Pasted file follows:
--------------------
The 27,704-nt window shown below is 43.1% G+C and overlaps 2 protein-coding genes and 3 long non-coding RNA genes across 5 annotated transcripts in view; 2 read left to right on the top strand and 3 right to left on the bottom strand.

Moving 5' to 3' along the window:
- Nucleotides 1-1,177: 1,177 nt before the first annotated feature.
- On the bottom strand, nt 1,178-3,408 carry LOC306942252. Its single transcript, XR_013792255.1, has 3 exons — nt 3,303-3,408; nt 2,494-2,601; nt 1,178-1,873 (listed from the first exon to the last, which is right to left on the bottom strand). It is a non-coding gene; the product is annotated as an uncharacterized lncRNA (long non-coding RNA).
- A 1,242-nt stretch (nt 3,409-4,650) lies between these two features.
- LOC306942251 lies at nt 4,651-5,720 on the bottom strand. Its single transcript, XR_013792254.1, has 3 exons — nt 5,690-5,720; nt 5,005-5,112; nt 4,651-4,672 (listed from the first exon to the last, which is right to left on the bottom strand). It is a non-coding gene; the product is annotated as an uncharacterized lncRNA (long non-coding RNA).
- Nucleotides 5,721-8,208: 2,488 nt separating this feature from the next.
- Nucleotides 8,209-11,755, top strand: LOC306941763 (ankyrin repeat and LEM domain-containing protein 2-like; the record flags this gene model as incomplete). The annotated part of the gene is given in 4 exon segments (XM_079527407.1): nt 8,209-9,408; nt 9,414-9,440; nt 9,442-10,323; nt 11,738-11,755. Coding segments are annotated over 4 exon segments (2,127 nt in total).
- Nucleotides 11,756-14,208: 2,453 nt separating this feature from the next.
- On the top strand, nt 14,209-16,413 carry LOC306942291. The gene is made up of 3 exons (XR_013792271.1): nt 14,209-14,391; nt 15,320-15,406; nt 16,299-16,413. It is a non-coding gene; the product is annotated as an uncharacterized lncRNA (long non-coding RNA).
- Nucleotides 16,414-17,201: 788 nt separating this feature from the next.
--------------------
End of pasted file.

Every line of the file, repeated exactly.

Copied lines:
The 27,704-nt window shown below is 43.1% G+C and overlaps 2 protein-coding genes and 3 long non-coding RNA genes across 5 annotated transcripts in view; 2 read left to right on the top strand and 3 right to left on the bottom strand.

Moving 5' to 3' along the window:
- Nucleotides 1-1,177: 1,177 nt before the first annotated feature.
- On the bottom strand, nt 1,178-3,408 carry LOC306942252. Its single transcript, XR_013792255.1, has 3 exons — nt 3,303-3,408; nt 2,494-2,601; nt 1,178-1,873 (listed from the first exon to the last, which is right to left on the bottom strand). It is a non-coding gene; the product is annotated as an uncharacterized lncRNA (long non-coding RNA).
- A 1,242-nt stretch (nt 3,409-4,650) lies between these two features.
- LOC306942251 lies at nt 4,651-5,720 on the bottom strand. Its single transcript, XR_013792254.1, has 3 exons — nt 5,690-5,720; nt 5,005-5,112; nt 4,651-4,672 (listed from the first exon to the last, which is right to left on the bottom strand). It is a non-coding gene; the product is annotated as an uncharacterized lncRNA (long non-coding RNA).
- Nucleotides 5,721-8,208: 2,488 nt separating this feature from the next.
- Nucleotides 8,209-11,755, top strand: LOC306941763 (ankyrin repeat and LEM domain-containing protein 2-like; the record flags this gene model as incomplete). The annotated part of the gene is given in 4 exon segments (XM_079527407.1): nt 8,209-9,408; nt 9,414-9,440; nt 9,442-10,323; nt 11,738-11,755. Coding segments are annotated over 4 exon segments (2,127 nt in total).
- Nucleotides 11,756-14,208: 2,453 nt separating this feature from the next.
- On the top strand, nt 14,209-16,413 carry LOC306942291. The gene is made up of 3 exons (XR_013792271.1): nt 14,209-14,391; nt 15,320-15,406; nt 16,299-16,413. It is a non-coding gene; the product is annotated as an uncharacterized lncRNA (long non-coding RNA).
- Nucleotides 16,414-17,201: 788 nt separating this feature from the next.